What is Bat Conservation International's (BCI)
Many bat houses on the market today are not suitable
for North American species because of poor design or
construction, and many also lack proper instructions
concerning painting, placement, sun exposure, and
mounting. In response, BCI has established a
Bat Approved Certification Program to help improve
the quality of commercially produced bat houses. In
addition to the bat houses BCI offers in our catalog,
there are now designs from other companies that meet our
BCI's Bat Approved certification will demonstrate to
prospective buyers that a bat house is acceptable to
bats. Manufacturers can use the Bat Approved logo on bat
houses, and in the instructions, packaging, and
advertising (for approved bat house designs only).
Advertising for approved designs must be reviewed by BCI
for accurate content. BCI will provide a letter of
certification for manufacturers that can be copied and
included with approved models.
We hope this Bat Approved program will encourage
manufacturers to design bat-friendly, high-quality bat
houses. Those houses which successfully attract bats
will further conservation efforts as well as strengthen
manufacturers sales. As a result, everyone benefits.
As interest in bats continues to grow, so has the
number of bat houses on the market. However, many bat
houses are designed and/or constructed such that they
are unlikely to be used by bats. Most follow outdated
designs which are too small to meet the needs of bats.
In addition, instructions for proper installation and
treatment are often inadequate. In response, Bat
Conservation International created the Bat House
Certification Program in 1998 to help manufacturers
build high-quality houses that bats will accept.
BCI and numerous volunteer Research Associates in the
Bat House Project have conducted years of research to
determine which criteria contribute to success. Results
show that tall and wide designs offer greater
temperature diversity, a key factor in attracting bats.
Proper crevice dimensions, roughened interior and
landing areas, ventilation slots, and tight, draft-free
construction are also extremely important. Because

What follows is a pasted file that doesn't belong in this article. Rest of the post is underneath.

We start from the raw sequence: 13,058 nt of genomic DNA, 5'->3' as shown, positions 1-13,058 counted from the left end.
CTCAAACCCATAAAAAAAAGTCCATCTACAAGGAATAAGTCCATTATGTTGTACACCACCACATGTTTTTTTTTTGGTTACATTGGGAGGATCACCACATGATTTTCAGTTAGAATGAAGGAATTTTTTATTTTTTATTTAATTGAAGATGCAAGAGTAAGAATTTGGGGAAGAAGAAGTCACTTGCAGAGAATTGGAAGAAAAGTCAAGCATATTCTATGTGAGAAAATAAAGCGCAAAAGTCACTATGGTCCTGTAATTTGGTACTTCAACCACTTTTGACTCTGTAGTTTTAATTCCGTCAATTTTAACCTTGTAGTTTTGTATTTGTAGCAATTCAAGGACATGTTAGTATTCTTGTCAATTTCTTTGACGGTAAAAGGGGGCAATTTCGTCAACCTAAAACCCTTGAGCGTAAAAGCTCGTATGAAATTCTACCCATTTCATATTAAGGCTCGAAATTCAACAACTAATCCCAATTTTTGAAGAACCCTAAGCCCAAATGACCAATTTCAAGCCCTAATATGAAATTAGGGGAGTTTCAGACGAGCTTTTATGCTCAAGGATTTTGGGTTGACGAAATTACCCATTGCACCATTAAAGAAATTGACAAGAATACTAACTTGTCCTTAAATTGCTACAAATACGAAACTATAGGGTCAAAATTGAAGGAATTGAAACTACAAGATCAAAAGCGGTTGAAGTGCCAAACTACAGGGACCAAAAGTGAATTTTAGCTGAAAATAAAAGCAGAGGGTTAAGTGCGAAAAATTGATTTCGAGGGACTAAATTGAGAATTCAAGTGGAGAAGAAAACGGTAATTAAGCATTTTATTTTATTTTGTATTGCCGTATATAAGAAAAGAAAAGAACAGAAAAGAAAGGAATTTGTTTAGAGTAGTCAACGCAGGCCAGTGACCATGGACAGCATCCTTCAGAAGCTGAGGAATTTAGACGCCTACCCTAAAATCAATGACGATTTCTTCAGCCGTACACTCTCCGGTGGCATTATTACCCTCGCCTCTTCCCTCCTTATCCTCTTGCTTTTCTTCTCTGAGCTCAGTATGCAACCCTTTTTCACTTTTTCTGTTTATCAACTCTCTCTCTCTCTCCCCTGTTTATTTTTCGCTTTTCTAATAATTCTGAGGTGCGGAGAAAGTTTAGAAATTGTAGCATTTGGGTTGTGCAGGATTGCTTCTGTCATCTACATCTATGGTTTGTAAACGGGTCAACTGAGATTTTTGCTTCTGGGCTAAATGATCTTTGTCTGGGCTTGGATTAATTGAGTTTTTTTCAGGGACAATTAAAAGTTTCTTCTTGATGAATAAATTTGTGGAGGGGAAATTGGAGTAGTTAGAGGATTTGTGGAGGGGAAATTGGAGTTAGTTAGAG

accurate instructions are just as important as having a
good design, it is vital that information be enclosed
with each bat house sold concerning correct placement,
sun exposure, painting, habitat, and other variables.
Manufacturers who wish to earn the Bat Approved
certification must submit a finished bat house to BCI
for evaluation. Bat houses will be reviewed according to
the guidelines below. Only those houses that meet all 10
criteria will be certified. Manufacturers will be
provided with a copy of the evaluation and comments.
After a manufacturer submits a model for review, its
design, construction, overall quality, instructions, and
literature are evaluated. Only those models meeting all
of our guidelines will earn certification.
BCI Approved Guidelines for Bat House Design and
1) Roost chambers must be a minimum of 20 inches
2) The width (side to side) of roost chambers must be
at least 14"
3) Roost partitions must be spaced 3/4 to 1 inch
apart (front to back). The best crevice size for most
North American bats is 3/4 inch.
4) Bat houses must possess a suitable landing area.
Either a 3- to 6-inch landing area must extend below the
5) Interior surfaces and landing areas must have
adequate texture to provide footholds for bats. such as
rough cut wood.
6) Screws, staples, nails, mounting hardware, or
other sharp objects (including splinters) must not
protrude into roost chambers.
7) Half-inch tall ventilation slots must be provided
and be placed no more than 1/3 (one-third) the distance
from the bottom. Front vents must be as long as a house
8) Boards should come from quality stock such as
cedar or pine. Any plywood used must be exterior grade
(e.g. ACX, T1-11, BCX). Pressure or
chemically-treated wood must not be used, as they
contain substances which may be harmful to bats.
9) Overall construction must reflect that the bat
house is a quality product. Bat houses must be durable
and tightly constructed (no unplanned gaps). Caulking or
gluing exterior joints is required to prevent drafts.
Bat houses must be durable and long-lasting, as they may
not be occupied for two years or more.
10) Advertising and any instructions or literature
included with bat houses must be approved by BCI.
Unsubstantiated or misleading claims (e.g. no more
mosquito problems) will not be permitted. Instruction
sheets included with bat houses must contain adequate
information on painting, sun exposure, mounting height,
mounting sites, and recommended distances to water and